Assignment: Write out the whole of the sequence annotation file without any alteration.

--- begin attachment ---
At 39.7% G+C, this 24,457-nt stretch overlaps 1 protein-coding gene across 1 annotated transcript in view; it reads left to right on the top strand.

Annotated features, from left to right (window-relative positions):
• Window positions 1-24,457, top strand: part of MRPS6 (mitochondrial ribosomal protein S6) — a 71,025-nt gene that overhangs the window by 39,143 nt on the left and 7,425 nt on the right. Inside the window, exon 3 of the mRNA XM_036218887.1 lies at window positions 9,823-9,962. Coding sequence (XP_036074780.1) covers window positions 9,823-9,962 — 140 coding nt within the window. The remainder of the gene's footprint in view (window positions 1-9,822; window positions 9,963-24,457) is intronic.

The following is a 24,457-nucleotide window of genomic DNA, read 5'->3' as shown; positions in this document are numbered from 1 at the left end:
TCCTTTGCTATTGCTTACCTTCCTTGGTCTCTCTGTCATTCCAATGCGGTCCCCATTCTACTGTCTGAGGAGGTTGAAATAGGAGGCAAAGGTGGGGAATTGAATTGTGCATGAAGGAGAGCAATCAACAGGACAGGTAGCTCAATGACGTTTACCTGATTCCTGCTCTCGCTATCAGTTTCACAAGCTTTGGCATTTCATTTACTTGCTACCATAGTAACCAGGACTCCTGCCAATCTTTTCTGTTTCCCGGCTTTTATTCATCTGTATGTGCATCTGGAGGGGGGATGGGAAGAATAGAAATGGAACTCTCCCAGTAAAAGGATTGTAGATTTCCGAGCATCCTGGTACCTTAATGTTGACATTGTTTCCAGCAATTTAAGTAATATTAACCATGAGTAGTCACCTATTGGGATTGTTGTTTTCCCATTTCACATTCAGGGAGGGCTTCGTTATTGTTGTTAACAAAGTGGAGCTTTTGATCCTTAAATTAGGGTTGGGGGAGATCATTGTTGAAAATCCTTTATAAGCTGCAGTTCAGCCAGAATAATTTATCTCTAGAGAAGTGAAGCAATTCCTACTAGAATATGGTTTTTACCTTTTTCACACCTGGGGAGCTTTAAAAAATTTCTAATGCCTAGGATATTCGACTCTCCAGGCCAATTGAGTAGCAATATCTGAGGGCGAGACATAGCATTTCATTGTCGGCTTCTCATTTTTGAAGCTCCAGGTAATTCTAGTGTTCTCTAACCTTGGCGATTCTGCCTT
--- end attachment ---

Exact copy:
At 39.7% G+C, this 24,457-nt stretch overlaps 1 protein-coding gene across 1 annotated transcript in view; it reads left to right on the top strand.

Annotated features, from left to right (window-relative positions):
• Window positions 1-24,457, top strand: part of MRPS6 (mitochondrial ribosomal protein S6) — a 71,025-nt gene that overhangs the window by 39,143 nt on the left and 7,425 nt on the right. Inside the window, exon 3 of the mRNA XM_036218887.1 lies at window positions 9,823-9,962. Coding sequence (XP_036074780.1) covers window positions 9,823-9,962 — 140 coding nt within the window. The remainder of the gene's footprint in view (window positions 1-9,822; window positions 9,963-24,457) is intronic.

The following is a 24,457-nucleotide window of genomic DNA, read 5'->3' as shown; positions in this document are numbered from 1 at the left end:
TCCTTTGCTATTGCTTACCTTCCTTGGTCTCTCTGTCATTCCAATGCGGTCCCCATTCTACTGTCTGAGGAGGTTGAAATAGGAGGCAAAGGTGGGGAATTGAATTGTGCATGAAGGAGAGCAATCAACAGGACAGGTAGCTCAATGACGTTTACCTGATTCCTGCTCTCGCTATCAGTTTCACAAGCTTTGGCATTTCATTTACTTGCTACCATAGTAACCAGGACTCCTGCCAATCTTTTCTGTTTCCCGGCTTTTATTCATCTGTATGTGCATCTGGAGGGGGGATGGGAAGAATAGAAATGGAACTCTCCCAGTAAAAGGATTGTAGATTTCCGAGCATCCTGGTACCTTAATGTTGACATTGTTTCCAGCAATTTAAGTAATATTAACCATGAGTAGTCACCTATTGGGATTGTTGTTTTCCCATTTCACATTCAGGGAGGGCTTCGTTATTGTTGTTAACAAAGTGGAGCTTTTGATCCTTAAATTAGGGTTGGGGGAGATCATTGTTGAAAATCCTTTATAAGCTGCAGTTCAGCCAGAATAATTTATCTCTAGAGAAGTGAAGCAATTCCTACTAGAATATGGTTTTTACCTTTTTCACACCTGGGGAGCTTTAAAAAATTTCTAATGCCTAGGATATTCGACTCTCCAGGCCAATTGAGTAGCAATATCTGAGGGCGAGACATAGCATTTCATTGTCGGCTTCTCATTTTTGAAGCTCCAGGTAATTCTAGTGTTCTCTAACCTTGGCGATTCTGCCTT